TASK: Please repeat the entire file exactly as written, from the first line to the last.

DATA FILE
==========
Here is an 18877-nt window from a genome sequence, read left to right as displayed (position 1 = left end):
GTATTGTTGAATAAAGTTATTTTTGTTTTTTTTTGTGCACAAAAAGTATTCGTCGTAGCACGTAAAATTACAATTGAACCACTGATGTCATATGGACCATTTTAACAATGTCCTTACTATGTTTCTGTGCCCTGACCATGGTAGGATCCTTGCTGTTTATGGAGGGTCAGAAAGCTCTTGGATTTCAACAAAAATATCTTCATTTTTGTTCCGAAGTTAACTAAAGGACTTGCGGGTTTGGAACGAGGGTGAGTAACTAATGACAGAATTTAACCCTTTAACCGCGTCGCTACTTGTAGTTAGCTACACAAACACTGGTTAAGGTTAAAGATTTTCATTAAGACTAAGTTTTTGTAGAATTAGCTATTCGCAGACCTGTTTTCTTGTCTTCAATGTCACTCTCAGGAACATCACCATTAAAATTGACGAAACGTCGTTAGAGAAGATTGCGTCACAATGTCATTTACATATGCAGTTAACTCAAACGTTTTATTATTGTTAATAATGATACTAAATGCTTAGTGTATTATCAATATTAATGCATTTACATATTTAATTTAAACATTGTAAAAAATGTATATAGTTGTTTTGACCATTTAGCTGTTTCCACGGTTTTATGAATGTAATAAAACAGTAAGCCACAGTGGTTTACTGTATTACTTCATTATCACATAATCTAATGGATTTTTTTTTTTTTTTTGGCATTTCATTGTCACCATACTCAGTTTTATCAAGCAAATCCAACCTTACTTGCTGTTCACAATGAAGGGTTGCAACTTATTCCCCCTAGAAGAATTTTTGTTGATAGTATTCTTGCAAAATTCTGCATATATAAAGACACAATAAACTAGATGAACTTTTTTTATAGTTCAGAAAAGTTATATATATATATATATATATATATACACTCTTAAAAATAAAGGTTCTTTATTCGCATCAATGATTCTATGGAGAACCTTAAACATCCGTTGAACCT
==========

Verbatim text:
Here is an 18877-nt window from a genome sequence, read left to right as displayed (position 1 = left end):
GTATTGTTGAATAAAGTTATTTTTGTTTTTTTTTGTGCACAAAAAGTATTCGTCGTAGCACGTAAAATTACAATTGAACCACTGATGTCATATGGACCATTTTAACAATGTCCTTACTATGTTTCTGTGCCCTGACCATGGTAGGATCCTTGCTGTTTATGGAGGGTCAGAAAGCTCTTGGATTTCAACAAAAATATCTTCATTTTTGTTCCGAAGTTAACTAAAGGACTTGCGGGTTTGGAACGAGGGTGAGTAACTAATGACAGAATTTAACCCTTTAACCGCGTCGCTACTTGTAGTTAGCTACACAAACACTGGTTAAGGTTAAAGATTTTCATTAAGACTAAGTTTTTGTAGAATTAGCTATTCGCAGACCTGTTTTCTTGTCTTCAATGTCACTCTCAGGAACATCACCATTAAAATTGACGAAACGTCGTTAGAGAAGATTGCGTCACAATGTCATTTACATATGCAGTTAACTCAAACGTTTTATTATTGTTAATAATGATACTAAATGCTTAGTGTATTATCAATATTAATGCATTTACATATTTAATTTAAACATTGTAAAAAATGTATATAGTTGTTTTGACCATTTAGCTGTTTCCACGGTTTTATGAATGTAATAAAACAGTAAGCCACAGTGGTTTACTGTATTACTTCATTATCACATAATCTAATGGATTTTTTTTTTTTTTTTGGCATTTCATTGTCACCATACTCAGTTTTATCAAGCAAATCCAACCTTACTTGCTGTTCACAATGAAGGGTTGCAACTTATTCCCCCTAGAAGAATTTTTGTTGATAGTATTCTTGCAAAATTCTGCATATATAAAGACACAATAAACTAGATGAACTTTTTTTATAGTTCAGAAAAGTTATATATATATATATATATATATATACACTCTTAAAAATAAAGGTTCTTTATTCGCATCAATGATTCTATGGAGAACCTTAAACATCCGTTGAACCT